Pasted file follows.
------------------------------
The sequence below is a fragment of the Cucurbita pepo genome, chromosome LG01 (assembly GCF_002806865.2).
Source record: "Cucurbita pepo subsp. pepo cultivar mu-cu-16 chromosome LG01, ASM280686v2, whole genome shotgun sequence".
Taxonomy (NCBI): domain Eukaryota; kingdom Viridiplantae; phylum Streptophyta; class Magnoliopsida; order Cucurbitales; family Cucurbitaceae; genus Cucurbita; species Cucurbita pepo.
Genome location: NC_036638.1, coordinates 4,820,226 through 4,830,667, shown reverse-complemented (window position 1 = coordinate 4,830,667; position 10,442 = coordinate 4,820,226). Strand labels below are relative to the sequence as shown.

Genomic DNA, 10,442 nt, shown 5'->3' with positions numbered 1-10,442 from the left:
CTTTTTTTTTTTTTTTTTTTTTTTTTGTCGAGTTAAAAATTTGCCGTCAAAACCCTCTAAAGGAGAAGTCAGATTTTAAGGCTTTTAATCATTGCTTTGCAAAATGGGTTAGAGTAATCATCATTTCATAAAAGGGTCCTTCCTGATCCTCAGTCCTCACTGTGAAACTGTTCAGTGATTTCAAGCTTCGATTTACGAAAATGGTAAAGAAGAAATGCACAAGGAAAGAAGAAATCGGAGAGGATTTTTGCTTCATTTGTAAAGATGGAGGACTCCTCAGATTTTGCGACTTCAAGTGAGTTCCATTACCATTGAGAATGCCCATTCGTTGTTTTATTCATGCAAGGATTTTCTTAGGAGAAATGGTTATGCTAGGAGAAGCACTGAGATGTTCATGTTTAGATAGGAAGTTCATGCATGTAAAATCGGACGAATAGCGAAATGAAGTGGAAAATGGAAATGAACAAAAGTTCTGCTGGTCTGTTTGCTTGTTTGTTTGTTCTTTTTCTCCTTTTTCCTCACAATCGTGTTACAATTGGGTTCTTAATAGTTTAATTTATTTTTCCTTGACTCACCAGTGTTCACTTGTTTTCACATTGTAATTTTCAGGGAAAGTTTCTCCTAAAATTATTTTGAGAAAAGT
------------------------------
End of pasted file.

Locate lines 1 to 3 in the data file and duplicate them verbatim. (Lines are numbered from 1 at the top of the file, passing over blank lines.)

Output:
The sequence below is a fragment of the Cucurbita pepo genome, chromosome LG01 (assembly GCF_002806865.2).
Source record: "Cucurbita pepo subsp. pepo cultivar mu-cu-16 chromosome LG01, ASM280686v2, whole genome shotgun sequence".
Taxonomy (NCBI): domain Eukaryota; kingdom Viridiplantae; phylum Streptophyta; class Magnoliopsida; order Cucurbitales; family Cucurbitaceae; genus Cucurbita; species Cucurbita pepo.